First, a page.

Avocado trees grow in frost-free areas.

Are Avocado Trees Self-Pollinating?

by Kathy Burns-Millyard

Avocado (Persea americana) trees are popular in the home garden in U.S. Department of Agriculture plant hardiness zones 9b to 11, because they are easy to grow and they produce both shade and food. Avocado trees have male and female flowers on the same tree, and many gardeners assume they are self-pollinating. However, both male and female flowers are never open at the same time on the same tree.


Avocado flowers are both male and female. Each distinctive part opens at different times of the day and on different days. All of the parts for one gender in the flower open at the same time and then close before the opposite gender parts open the next day. The trees are classified as group A or B, based on their flower opening schedule.

Group A

Group A avocado trees open the female parts of the flowers first. Generally, they open in the morning of their blossom day. They close that night, and then the next day, in the afternoon, all of the male parts of the flowers open. Since there are no female flower parts open at that time, the males cannot pollinate the females on the same tree.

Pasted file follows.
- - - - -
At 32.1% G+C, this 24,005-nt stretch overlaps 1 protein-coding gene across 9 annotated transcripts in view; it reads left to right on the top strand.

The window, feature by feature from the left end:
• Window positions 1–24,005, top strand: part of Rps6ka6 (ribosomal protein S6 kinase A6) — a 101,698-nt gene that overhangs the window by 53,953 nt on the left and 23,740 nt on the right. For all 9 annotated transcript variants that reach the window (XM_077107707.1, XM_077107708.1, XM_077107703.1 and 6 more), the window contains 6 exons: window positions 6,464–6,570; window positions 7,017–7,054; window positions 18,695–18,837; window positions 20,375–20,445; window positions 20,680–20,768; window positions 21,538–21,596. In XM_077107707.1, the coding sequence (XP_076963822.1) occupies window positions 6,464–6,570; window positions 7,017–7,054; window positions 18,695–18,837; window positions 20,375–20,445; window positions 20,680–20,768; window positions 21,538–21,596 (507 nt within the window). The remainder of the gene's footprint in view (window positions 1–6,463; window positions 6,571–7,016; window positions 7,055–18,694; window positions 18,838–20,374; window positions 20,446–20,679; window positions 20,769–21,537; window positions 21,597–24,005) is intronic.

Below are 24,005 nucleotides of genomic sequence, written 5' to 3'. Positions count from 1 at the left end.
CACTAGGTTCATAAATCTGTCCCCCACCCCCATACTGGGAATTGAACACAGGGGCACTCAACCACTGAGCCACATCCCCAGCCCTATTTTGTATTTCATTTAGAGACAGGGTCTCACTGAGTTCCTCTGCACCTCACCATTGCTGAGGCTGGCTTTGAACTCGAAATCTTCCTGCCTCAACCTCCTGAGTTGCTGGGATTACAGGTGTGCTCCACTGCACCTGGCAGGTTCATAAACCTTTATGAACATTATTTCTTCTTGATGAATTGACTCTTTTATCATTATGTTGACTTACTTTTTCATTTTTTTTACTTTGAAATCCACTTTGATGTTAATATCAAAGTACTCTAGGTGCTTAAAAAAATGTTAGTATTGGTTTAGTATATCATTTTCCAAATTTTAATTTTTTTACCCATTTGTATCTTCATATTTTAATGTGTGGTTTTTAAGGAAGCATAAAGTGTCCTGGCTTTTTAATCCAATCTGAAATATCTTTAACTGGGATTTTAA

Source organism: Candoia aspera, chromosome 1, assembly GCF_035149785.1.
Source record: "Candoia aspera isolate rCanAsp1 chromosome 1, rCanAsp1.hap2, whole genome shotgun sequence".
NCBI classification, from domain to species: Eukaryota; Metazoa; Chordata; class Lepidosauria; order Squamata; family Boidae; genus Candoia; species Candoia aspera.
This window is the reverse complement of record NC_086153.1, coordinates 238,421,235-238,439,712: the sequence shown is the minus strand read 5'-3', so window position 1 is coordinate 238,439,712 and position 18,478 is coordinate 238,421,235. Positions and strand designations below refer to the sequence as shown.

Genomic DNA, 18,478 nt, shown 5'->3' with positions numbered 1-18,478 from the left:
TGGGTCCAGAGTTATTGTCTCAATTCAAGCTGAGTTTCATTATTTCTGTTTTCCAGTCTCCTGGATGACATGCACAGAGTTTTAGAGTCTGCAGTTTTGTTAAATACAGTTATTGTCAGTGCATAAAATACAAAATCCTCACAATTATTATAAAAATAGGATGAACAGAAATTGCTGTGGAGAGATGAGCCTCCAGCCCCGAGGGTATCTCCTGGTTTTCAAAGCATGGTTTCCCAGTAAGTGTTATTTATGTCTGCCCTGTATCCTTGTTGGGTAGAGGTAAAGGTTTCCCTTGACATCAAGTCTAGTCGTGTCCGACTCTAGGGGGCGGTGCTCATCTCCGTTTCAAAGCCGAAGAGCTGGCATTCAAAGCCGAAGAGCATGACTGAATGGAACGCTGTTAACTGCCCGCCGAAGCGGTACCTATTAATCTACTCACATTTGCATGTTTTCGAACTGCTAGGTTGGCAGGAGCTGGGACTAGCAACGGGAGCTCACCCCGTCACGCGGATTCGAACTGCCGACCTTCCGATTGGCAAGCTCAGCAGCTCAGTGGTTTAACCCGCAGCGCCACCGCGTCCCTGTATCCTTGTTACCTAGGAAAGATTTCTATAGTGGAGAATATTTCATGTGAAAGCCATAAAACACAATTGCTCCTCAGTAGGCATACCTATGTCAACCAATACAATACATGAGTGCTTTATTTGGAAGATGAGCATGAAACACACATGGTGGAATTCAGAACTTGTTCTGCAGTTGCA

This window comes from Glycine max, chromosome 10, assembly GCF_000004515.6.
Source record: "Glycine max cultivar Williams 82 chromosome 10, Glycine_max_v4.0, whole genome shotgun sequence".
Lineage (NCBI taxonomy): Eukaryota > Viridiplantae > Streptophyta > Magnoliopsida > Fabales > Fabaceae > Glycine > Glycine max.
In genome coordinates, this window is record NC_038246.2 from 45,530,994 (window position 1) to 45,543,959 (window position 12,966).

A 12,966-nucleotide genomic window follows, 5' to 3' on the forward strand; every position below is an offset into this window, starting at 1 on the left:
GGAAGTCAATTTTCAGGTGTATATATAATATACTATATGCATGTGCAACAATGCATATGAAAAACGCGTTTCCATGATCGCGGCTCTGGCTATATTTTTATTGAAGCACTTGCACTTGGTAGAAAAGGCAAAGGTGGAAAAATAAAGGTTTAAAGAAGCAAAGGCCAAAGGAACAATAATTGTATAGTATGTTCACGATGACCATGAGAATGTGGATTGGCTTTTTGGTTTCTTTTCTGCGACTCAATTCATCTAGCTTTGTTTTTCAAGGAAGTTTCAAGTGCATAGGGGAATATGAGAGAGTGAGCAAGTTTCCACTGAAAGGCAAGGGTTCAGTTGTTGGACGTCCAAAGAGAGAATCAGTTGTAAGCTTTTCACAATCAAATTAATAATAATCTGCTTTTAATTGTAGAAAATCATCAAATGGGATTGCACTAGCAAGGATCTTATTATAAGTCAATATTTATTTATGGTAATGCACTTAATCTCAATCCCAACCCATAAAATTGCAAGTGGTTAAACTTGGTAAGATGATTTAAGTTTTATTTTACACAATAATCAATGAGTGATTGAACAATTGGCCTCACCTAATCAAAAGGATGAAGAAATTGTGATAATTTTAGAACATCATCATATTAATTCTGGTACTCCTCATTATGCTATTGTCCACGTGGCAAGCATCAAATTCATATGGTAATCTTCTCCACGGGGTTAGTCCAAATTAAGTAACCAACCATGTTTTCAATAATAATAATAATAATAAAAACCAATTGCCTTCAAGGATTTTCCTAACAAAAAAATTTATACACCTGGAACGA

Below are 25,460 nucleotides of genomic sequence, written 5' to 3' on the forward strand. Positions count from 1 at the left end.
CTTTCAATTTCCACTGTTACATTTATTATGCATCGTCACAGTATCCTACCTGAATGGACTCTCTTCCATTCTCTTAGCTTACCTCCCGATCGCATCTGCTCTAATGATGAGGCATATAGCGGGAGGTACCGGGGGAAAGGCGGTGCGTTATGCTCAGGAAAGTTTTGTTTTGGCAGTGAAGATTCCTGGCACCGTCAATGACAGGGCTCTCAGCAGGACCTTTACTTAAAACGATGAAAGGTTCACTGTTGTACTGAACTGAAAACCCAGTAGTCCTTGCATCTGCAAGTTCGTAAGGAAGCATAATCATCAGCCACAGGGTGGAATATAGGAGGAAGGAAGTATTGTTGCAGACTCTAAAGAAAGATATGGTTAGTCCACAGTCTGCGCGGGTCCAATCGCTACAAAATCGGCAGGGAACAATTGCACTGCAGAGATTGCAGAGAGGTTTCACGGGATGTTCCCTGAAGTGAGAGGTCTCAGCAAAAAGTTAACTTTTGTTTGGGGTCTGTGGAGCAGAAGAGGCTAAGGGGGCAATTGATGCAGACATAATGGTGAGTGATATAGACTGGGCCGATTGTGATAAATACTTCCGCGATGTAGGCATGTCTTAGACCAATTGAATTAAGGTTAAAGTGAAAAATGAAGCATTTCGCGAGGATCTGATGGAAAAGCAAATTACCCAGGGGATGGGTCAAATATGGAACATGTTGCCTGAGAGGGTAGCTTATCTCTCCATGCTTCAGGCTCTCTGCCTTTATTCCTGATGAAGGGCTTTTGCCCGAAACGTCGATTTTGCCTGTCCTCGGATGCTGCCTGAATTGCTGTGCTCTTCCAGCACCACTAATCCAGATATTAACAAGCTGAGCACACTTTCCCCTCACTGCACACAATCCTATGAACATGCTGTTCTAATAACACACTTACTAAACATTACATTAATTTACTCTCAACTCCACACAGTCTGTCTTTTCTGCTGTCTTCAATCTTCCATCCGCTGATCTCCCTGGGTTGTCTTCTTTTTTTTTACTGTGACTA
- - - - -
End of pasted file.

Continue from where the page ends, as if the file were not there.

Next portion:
Group B

Group B avocado trees bloom in a similar way but with important differences. The female flower parts open in the late afternoon of the first day, while the male flower parts open in the morning of the second day.


By combining the bloom schedule from groups A and B, you can ensure successful pollination for your avocado tree. By planting one from each group of trees near each other, you're able to take advantage of the flower opening schedule overlap. Some of the male flower parts will still be open on group B when the females from group A open, and vice versa.

About the Author

Kathy Burns-Millyard has been a professional writer since 1997. Originally specializing in business, technology, environment and health topics, Burns now focuses on home, garden and hobby interest articles. Her garden work has appeared on GardenGuides.com and other publications. She enjoys practicing Permaculture in her home garden near Tucson, Ariz.

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